From Reporting to Reform: Eleven Opportunities for Increasing EITI Impacts

Under the EITI Standard, implementing countries are required to produce far more comprehensive reports than before; these go beyond revenue payments to include disclosures across the entire extractive industries decision chain. However, the objective of the Standard is not merely to generate more data, but rather that stakeholders will use the information to impact the governance of the sector. This EITI briefing note explores how countries are faring at meeting the EITI’s more ambitious requirements and what implementing countries can do to begin moving “from reporting to reform.”

This briefing note is based on a review of the first 22 reports produced under the Standard; the review assesses both the quality of reporting, as well as the content. We found that in many respects countries have risen to the challenge and become more ambitious and comprehensive in their reporting. This has included highlighting critical deficiencies in license allocation processes, revealing politically affiliated owners of companies, and identifying significant local revenues that were never disbursed. However, a number of significant gaps remain and these are holding countries back from seeing meaningful impacts from their EITI processes. For instance, these reports have missed opportunities to inform major tax code revisions, ignored hotly debated issues of sector employment, and left stakeholders in the dark about individual extractive projects.

The findings of this briefing note are highly relevant not only to the 22 countries we reviewed but crucially also to those countries which are about to embark upon the process of preparing their first reports in line with the Standard. By the end of this year, another 11 countries should have published reports following the Standard, and by the end of next year another 20 countries will have done so.

This briefing note provides a concrete set of recommendations which can guide EITI multi-stakeholder groups (MSGs) as they make decisions relating to the 11 areas identified in our review as vital in moving from reporting to reform. These recommendations are accompanied by specific examples drawn from the countries we reviewed, which highlight some of the challenges that were encountered but also the successes.

NRGI will also shortly expand our assessment tool which allows users to review the quality of EITI reporting and identify opportunities for impactful implementation.

Major recommendations:

Quality

Content

1. Relevance. Most EITI work plans fail to identify objectives that are linked to national policy priorities. Many new reports contained information on only one top headline-making issue. Going forward, multi-stakeholder groups (MSGs) should target issues that matter.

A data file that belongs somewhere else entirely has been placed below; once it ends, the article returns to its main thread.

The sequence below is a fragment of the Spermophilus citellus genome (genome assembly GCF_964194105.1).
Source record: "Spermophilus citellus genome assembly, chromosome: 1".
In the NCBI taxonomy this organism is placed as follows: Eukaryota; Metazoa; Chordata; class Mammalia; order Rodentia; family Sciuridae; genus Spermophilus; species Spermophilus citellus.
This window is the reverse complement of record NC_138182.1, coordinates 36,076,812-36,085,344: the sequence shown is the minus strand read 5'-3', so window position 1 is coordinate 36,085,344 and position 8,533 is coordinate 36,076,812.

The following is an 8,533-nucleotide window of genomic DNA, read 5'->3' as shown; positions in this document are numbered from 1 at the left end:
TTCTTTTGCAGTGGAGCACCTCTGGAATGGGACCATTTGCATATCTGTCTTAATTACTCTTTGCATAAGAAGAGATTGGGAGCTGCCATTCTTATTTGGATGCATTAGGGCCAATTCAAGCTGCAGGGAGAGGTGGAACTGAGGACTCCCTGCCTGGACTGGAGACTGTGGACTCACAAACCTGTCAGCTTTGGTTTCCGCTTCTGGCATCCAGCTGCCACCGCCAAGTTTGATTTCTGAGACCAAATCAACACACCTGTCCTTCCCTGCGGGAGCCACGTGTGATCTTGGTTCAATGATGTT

2. Timeliness. On average, the new reports contained information that was two years old. MSGs generally waited 14 months after the end of the fiscal year to start procuring the EITI report, which then took roughly ten months to produce. To increase impacts, MSGs should tackle today’s challenges with today’s information.

3. Openness. Of the 48 EITI-implementing countries, only nine countries publish information in a machine-readable format such as Excel. The general lack of machine readability significantly limits the usefulness of EITI data. MSGs can boost impacts by opening data.

4. Analysis. Only a handful of countries produce analysis based on EITI reports. MSGs should more consistently ask what the data in reports means.

5. Action. Only around half of countries’ annual activity reports (which review the impact of EITI implementation for the year) considered whether EITI processes had impacted sector governance. In EITI reports, only a few countries included recommendations on substantive policy improvements that went beyond simply improving EITI reporting. MSGs should ensure that EITI processes facilitate improved governance.

1. Contracts. Of the 22 new reports, 41 percent fail to include the government policy on contract disclosure. While only six reports provide direct access to contracts themselves, 64 percent of the new reports indicate that contracts must be disclosed in implementing countries, or recommend that they should be. MSGs should consider the exponential potential of contract disclosure to enhance the overall impact of EITI implementation.

2. Beneficial ownership. The EITI beneficial ownership pilot has revealed that disclosing beneficial ownership information is feasible and useful. While a fair amount of legal ownership information has been dislcosed in pilot countries, a relatively small number of beneficial owners have been disclosed. MSGs should identify the people with whom countries do business.

3. Production. The majority of countries are struggling to assign a monetary value to the resources produced in a given year. MSGs should determine what extracted resources are worth.

4. Projects. The new reports are generally not reporting on a project-by-project basis. MSGs should avoid aggregation that hides crucial information.

5. Subnational revenues. A large number of countries are struggling to include disclosures on subnational resource revenue transfers in their reports. MSGs should make reporting useful for the communities where extraction happens.

6. State-owned enterprises (SOEs). Although reports include disclosures on SOE payments and receipts, most are disclosing only limited information on SOEs’ quasi-fiscal expenditures. MSGs should tackle the complexities of SOE activities.